Using discharge dynamics characteristics to predict the effects of climate change on macroinvertebrates in lowland streams

P.F.M. Verdonschot, M. van den Hoorn

Research output: Contribution to journalArticleAcademicpeer-review

10 Citations (Scopus)

Abstract

Despite the uncertainties in the rate of climate change, the Atlantic zone of northwestern Europe is expected to experience warmer, wetter winters and wetter summers than at present. Summer precipitation probably will depend on short, heavy rain showers between dry periods. Changes in the amount, frequency, and intensity of precipitation are expected to change stream discharge patterns, especially in rainwater-fed lowland streams, which will shift toward more dynamic flow regimes. Indices of discharge dynamics were used to assess the effect of changes in climate through changes in hydrology and land and water use on natural lowland stream macroinvertebrate communities. Discharge dynamics were significantly correlated with macroinvertebrate community structure, current velocity, and organic material preference. Our results demonstrate important influences of dynamic discharge regimes and extreme flows on macroinvertebrate community structure. Predictions of the ecological effects of climate change and of changes in land and water use indicate impaired ecological conditions in lowland streams of the Atlantic zone of northwestern Europe. Scenario tests involving different climate and landuse options suggest that current restoration practices and planned restoration activities can positively interact to reduce negative effects of climate change on lowland stream ecosystems.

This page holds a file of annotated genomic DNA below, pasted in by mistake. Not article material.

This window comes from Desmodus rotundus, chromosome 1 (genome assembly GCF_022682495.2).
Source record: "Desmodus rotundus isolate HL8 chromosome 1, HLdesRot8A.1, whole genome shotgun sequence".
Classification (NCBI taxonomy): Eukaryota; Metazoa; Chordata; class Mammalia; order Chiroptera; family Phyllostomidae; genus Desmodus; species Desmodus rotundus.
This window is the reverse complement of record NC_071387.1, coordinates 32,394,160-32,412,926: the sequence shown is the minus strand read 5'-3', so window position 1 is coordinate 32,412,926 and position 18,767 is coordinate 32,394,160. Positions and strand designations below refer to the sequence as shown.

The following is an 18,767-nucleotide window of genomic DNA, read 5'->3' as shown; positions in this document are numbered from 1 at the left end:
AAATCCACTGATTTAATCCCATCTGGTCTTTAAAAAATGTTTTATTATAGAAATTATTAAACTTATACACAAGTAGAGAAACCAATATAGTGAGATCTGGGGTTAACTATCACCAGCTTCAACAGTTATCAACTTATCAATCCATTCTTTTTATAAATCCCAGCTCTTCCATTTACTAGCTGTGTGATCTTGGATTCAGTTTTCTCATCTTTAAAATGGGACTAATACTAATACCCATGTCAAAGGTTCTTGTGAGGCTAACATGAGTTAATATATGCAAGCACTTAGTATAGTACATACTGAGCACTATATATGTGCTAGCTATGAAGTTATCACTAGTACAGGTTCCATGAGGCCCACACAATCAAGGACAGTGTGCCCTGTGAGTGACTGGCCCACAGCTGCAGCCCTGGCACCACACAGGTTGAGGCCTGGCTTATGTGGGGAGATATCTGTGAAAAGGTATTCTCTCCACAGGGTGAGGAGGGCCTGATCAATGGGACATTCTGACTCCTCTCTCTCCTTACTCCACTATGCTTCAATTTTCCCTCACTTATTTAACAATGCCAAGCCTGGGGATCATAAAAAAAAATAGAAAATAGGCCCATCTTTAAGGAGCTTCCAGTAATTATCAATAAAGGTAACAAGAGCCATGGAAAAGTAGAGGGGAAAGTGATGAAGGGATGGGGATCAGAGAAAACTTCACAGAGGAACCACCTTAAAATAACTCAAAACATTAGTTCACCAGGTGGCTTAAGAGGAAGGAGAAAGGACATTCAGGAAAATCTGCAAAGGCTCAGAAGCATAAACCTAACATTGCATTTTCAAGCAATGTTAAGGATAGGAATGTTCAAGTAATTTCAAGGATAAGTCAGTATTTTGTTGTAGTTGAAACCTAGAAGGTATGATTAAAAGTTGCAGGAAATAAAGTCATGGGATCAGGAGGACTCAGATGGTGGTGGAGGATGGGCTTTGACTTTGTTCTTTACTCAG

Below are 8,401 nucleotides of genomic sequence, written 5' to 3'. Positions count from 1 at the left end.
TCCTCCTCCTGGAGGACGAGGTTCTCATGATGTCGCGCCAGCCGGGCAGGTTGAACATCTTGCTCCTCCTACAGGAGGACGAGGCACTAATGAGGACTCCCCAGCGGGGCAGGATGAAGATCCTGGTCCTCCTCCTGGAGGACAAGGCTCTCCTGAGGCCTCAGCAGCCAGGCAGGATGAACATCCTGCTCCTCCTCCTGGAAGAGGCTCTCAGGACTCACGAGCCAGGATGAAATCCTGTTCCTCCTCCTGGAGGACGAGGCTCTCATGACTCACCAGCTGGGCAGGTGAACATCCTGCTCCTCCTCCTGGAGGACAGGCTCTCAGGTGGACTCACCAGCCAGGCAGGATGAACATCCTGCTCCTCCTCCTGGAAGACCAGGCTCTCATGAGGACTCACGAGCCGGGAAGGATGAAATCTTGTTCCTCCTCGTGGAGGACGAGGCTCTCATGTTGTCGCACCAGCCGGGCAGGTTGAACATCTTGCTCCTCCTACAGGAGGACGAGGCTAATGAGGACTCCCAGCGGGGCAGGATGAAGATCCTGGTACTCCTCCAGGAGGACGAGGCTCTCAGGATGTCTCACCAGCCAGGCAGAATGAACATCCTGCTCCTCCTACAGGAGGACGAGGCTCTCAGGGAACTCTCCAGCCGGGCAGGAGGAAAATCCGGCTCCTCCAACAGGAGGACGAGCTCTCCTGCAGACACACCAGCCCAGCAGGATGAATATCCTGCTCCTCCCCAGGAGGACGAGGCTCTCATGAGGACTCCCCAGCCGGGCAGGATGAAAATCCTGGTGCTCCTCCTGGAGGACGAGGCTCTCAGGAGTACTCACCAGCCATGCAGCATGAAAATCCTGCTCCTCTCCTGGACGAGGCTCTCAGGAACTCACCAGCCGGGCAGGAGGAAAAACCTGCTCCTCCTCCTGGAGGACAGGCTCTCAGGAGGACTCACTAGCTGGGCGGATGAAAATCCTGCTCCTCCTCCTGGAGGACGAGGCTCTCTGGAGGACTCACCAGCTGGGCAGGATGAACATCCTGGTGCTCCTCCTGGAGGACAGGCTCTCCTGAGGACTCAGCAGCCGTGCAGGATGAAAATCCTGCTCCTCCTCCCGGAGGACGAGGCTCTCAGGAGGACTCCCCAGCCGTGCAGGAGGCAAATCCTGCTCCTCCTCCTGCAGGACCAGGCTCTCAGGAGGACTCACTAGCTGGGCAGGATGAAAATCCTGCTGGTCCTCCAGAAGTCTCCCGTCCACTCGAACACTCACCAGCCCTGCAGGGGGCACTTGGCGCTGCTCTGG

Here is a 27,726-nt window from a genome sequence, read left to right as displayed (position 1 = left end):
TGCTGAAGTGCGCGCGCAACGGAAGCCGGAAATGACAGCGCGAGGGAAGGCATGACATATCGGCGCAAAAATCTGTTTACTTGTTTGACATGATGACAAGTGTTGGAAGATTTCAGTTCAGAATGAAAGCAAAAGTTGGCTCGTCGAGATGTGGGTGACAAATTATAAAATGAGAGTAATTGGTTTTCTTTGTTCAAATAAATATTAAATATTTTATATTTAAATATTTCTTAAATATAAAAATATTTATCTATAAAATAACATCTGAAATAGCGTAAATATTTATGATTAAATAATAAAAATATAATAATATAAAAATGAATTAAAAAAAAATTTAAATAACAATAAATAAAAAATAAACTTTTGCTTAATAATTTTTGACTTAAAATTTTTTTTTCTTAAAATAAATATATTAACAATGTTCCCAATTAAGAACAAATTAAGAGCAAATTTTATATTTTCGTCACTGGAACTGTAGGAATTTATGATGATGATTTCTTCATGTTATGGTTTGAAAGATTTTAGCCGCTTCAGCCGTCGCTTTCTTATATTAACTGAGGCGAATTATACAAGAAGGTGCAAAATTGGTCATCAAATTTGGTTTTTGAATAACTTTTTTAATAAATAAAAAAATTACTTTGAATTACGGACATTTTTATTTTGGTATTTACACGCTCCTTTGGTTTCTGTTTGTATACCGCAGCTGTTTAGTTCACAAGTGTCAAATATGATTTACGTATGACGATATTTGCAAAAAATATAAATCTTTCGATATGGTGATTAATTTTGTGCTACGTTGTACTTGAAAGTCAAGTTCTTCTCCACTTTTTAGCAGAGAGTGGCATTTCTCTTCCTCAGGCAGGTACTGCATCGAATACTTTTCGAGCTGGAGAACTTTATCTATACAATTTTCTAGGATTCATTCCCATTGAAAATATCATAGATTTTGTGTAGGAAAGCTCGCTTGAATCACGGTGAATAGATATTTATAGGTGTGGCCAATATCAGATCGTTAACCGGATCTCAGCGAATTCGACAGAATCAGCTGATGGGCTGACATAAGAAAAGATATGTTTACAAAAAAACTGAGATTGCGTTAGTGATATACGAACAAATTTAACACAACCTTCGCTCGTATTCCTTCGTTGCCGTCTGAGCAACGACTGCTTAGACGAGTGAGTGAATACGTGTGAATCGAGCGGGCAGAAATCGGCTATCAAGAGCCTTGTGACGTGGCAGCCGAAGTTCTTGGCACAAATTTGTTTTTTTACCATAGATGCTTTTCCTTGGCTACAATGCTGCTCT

Original languageEnglish
Pages (from-to)1491-1509
JournalJournal of the North American Benthological Society
Volume29
Issue number4
DOIs
Publication statusPublished - 2010

Keywords

  • flow variability
  • running waters
  • benthic macroinvertebrates
  • flash floods
  • rivers
  • restoration
  • disturbance
  • ecosystems
  • management
  • ecology

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